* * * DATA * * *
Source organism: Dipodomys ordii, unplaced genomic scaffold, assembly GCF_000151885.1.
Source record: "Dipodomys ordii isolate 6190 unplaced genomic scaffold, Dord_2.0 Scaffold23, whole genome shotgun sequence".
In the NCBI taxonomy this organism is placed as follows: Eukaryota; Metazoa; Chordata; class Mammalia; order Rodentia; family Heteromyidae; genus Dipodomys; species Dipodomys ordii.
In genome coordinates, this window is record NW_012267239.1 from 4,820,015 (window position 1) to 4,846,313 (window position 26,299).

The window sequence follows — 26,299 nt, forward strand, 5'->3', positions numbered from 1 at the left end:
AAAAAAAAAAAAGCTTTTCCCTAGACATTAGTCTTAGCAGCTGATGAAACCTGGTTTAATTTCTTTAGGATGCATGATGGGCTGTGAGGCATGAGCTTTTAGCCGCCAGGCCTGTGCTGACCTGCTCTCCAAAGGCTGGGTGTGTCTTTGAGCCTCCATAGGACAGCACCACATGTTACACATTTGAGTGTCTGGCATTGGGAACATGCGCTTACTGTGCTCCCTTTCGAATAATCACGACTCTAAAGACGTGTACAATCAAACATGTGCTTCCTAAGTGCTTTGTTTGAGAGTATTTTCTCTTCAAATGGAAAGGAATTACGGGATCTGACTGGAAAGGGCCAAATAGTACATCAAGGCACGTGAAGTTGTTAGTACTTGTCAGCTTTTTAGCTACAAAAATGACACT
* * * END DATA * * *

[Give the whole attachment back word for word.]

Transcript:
Source organism: Dipodomys ordii, unplaced genomic scaffold, assembly GCF_000151885.1.
Source record: "Dipodomys ordii isolate 6190 unplaced genomic scaffold, Dord_2.0 Scaffold23, whole genome shotgun sequence".
In the NCBI taxonomy this organism is placed as follows: Eukaryota; Metazoa; Chordata; class Mammalia; order Rodentia; family Heteromyidae; genus Dipodomys; species Dipodomys ordii.
In genome coordinates, this window is record NW_012267239.1 from 4,820,015 (window position 1) to 4,846,313 (window position 26,299).

The window sequence follows — 26,299 nt, forward strand, 5'->3', positions numbered from 1 at the left end:
AAAAAAAAAAAAGCTTTTCCCTAGACATTAGTCTTAGCAGCTGATGAAACCTGGTTTAATTTCTTTAGGATGCATGATGGGCTGTGAGGCATGAGCTTTTAGCCGCCAGGCCTGTGCTGACCTGCTCTCCAAAGGCTGGGTGTGTCTTTGAGCCTCCATAGGACAGCACCACATGTTACACATTTGAGTGTCTGGCATTGGGAACATGCGCTTACTGTGCTCCCTTTCGAATAATCACGACTCTAAAGACGTGTACAATCAAACATGTGCTTCCTAAGTGCTTTGTTTGAGAGTATTTTCTCTTCAAATGGAAAGGAATTACGGGATCTGACTGGAAAGGGCCAAATAGTACATCAAGGCACGTGAAGTTGTTAGTACTTGTCAGCTTTTTAGCTACAAAAATGACACT